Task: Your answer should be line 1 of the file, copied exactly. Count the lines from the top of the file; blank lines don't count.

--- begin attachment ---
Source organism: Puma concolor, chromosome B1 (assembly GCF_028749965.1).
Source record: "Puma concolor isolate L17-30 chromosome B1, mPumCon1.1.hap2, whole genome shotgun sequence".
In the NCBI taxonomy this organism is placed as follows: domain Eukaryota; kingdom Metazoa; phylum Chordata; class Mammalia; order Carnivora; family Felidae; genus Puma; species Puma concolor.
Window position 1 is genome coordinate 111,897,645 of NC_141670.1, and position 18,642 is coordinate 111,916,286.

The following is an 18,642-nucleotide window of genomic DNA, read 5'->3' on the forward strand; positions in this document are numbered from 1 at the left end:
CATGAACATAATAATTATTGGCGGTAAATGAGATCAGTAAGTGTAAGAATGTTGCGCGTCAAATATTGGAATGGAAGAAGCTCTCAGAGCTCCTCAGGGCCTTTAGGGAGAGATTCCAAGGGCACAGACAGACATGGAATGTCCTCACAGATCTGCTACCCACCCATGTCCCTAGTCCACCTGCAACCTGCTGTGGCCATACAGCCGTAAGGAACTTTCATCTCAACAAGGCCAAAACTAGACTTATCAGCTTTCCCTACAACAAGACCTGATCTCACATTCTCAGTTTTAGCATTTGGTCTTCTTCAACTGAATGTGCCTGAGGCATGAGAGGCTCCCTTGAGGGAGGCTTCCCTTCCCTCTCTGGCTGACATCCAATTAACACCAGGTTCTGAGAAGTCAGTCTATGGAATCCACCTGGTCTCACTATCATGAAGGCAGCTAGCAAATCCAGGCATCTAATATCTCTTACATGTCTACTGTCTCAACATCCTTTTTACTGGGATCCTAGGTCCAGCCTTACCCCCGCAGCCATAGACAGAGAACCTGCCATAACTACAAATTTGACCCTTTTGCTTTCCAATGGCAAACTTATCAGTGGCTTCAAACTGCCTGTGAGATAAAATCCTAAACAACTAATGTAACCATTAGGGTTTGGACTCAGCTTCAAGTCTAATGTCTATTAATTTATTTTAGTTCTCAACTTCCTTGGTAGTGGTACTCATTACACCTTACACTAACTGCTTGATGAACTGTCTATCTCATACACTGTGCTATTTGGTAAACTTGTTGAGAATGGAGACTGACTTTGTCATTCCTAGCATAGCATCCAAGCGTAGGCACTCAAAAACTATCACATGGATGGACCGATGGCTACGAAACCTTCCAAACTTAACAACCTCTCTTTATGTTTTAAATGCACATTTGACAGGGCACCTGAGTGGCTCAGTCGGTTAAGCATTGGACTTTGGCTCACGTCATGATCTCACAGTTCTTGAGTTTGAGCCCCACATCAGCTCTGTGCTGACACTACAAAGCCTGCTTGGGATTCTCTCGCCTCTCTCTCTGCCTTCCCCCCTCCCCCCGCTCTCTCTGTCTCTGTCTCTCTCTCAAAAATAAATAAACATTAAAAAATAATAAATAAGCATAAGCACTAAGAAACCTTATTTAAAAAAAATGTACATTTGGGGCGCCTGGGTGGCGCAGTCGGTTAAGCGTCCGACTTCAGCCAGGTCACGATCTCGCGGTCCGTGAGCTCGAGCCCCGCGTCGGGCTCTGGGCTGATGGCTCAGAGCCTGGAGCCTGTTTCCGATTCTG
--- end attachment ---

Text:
Source organism: Puma concolor, chromosome B1 (assembly GCF_028749965.1).